"It’s two a.m. The emergency room psychiatrist looks up from his clipboard with eyes paid to care and asks me if I see people who aren’t really there. I say, “I see people how the hell am I supposed to know if they’re real or not?” He doesn’t laugh neither do I. The math’s not on my side ten…
I joined a poetry forum in an attempt to poke me into writing more and get some critical judgement. The forum seems to be mostly 17 year olds that use poetry as a soapbox of “I NEED TO TELL MY FEELS!!!” which has caused me to react in a number of ways.
Terrible Love Poetry
You left me that night I drunkenly called you a whore. Our arguments were pyrotechnic by then and escalated to grease fires, slippery showers, home invasions.
I remember the night we ate psychotropics under magnolia trees to watch blooms wave and burst like campfire embers. Visions of you, a deity among the stars, called me along the trail like a pilgrim into your hands - cupped hands - as if an oyster was gathering sand.
There are times I still wake up caught in the muscle memory of one arm upon your abdomen while the other rests in the space between a pillow, your neck, the mattress.
“There’s a very deep strain of existential gratitude that runs through a lot of poetry. It’s certainly in haiku. Almost every haiku says the same thing: it’s amazing to be alive here. There’s a little haiku: ‘A cherry tree in blossom / In the distance / I hear a dog barking.’ Those two things have nothing to do with each other, except the fact that the poet was there to see and hear them. So the haiku is saying, I was here. ‘Kilroy was here.’ To appreciate the wonder of that, you have to imagine the absence of that, of not being there, of nonexistence, right? I consider poets to be a part of a larger group of people who don’t have to survive major surgery or go through a windshield in order to feel grateful for being alive. It shouldn’t require such traumatic experiences to feel grateful. So I think a love of language and a sense of gratitude would be two ingredients in the recipe for making a poet.”
A.R. Ammons was born and raised in the town I live in now.
Hymn — A.R. Ammons
I know if I find you I will have to leave the earth and go on out over the sea marshes and the brant in bays and over the hills of tall hickory and over the crater lakes and canyons and on up through the spheres of diminishing air past the blackset noctilucent clouds where one wants to stop and look way past all the light diffusions and bombardments up farther than the loss of sight into the unseasonal undifferentiated empty stark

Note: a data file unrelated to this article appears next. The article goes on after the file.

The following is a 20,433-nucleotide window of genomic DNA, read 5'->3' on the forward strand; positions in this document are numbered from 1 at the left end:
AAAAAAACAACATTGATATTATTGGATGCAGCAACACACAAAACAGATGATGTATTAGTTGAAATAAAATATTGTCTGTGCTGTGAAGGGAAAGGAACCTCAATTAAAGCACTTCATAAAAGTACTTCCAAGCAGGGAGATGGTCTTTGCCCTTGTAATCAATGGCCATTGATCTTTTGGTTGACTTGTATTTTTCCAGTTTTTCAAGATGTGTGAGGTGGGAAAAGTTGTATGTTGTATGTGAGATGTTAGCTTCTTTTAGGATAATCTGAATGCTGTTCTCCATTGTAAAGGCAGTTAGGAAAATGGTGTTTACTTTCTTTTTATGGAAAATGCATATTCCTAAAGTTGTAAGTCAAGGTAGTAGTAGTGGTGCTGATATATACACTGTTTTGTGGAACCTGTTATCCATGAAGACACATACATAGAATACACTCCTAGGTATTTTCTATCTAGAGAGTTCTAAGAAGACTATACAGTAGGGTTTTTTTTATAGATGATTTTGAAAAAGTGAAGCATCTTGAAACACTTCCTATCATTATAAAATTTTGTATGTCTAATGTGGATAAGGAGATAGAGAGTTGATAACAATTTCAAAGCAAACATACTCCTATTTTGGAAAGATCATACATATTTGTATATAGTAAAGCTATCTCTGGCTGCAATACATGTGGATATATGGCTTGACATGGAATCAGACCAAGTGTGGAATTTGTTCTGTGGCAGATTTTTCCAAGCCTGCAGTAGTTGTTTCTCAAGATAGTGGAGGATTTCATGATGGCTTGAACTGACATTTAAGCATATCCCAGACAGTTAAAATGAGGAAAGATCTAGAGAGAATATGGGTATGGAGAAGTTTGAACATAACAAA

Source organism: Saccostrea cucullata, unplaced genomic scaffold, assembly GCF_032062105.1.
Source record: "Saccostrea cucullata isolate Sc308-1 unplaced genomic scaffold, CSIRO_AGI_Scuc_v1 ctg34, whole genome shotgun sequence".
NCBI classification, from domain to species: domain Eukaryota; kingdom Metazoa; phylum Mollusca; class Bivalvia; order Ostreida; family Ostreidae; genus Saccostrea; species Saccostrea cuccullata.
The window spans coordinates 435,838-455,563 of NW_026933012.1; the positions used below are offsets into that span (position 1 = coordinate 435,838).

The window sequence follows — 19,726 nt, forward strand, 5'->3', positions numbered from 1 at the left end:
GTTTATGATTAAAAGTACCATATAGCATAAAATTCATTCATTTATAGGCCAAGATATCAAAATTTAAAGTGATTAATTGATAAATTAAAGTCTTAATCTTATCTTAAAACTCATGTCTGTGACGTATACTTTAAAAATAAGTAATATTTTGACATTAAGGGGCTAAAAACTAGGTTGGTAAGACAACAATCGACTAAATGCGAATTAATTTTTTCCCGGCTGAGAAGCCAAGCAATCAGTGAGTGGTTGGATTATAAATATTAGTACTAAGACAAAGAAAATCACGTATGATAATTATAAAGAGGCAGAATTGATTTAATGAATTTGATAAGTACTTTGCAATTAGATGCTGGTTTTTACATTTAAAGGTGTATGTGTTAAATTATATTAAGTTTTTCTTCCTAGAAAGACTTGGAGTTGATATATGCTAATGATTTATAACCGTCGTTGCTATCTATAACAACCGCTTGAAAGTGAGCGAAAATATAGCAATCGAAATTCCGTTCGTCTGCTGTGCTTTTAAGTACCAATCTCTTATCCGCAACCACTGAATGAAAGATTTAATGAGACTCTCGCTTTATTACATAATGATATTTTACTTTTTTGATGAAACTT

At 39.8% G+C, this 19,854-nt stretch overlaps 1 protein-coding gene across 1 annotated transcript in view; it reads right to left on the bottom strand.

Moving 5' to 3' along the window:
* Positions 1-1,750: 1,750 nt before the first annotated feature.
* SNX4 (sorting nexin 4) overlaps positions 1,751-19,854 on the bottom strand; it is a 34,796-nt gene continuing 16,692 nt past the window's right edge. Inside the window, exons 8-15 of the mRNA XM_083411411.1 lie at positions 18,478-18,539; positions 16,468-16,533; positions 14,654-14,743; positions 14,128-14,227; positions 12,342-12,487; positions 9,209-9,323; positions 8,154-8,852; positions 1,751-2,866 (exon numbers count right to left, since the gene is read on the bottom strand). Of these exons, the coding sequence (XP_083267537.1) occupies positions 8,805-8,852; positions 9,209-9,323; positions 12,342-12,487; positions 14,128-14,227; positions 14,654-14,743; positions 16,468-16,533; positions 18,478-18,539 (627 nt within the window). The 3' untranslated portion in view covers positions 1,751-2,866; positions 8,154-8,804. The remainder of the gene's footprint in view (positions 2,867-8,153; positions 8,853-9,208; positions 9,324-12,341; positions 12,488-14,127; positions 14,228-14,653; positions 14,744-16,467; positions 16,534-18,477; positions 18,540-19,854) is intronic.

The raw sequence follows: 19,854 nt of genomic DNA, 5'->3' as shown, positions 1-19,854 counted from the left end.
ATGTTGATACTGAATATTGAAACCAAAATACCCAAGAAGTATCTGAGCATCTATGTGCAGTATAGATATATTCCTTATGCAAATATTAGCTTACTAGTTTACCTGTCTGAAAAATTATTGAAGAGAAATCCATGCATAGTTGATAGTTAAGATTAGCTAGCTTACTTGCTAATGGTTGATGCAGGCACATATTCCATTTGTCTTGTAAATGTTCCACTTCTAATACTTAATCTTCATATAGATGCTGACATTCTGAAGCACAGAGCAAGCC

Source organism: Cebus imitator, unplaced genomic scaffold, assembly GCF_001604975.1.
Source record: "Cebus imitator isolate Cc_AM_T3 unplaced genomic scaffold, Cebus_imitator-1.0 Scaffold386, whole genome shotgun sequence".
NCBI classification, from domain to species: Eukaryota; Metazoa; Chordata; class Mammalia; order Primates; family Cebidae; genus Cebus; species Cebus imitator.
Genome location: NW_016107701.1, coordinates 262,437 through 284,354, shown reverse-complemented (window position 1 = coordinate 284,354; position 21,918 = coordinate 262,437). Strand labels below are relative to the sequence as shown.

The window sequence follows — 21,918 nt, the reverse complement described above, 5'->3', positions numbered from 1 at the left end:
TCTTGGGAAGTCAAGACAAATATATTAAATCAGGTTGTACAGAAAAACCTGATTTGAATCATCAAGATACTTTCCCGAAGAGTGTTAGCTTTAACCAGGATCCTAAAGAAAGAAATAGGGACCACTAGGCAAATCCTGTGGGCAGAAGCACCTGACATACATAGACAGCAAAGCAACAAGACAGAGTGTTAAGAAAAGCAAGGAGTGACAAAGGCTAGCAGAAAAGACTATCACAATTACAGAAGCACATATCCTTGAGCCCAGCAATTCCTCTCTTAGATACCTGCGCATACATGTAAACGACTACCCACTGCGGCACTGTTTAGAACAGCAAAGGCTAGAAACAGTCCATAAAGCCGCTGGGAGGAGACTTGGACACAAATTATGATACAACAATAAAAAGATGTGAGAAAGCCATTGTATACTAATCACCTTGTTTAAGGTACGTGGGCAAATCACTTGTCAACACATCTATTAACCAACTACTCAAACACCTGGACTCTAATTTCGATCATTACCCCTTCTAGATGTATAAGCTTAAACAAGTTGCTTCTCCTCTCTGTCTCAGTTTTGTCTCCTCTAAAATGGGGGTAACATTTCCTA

And I know if I find you I will have to stay with the earth inspecting with thin tools and ground eyes trusting the microvilli sporangia and simplest coelenterates and praying for a nerve cell with all the soul of my chemical reactions and going right on down where the eye sees only traces
You are everywhere partial and entire You are on the inside of everything and on the outside
I walk down the path down the hill where the sweetgum has begun to ooze spring sap at the cut and I see how the bark cracks and winds like no other bark chasmal to my ant-soul running up and down and if I find you I must go out deep into your far resolutions and if I find you I must stay here with the separate leaves
Finger the navel, undress red, leather-bound skin to honeycombs, compartmentalized beads of royal jelly ready to be inhaled. Scrape your lips on yellow pith, unceremoniously stain fingers in tart juices of god folly. Your teeth are pestles grinding flesh and seed together as you serpentine your tongue to catch pellets as a handful escape this trap, spite a hungry mouth, dye clothes, and color the earth.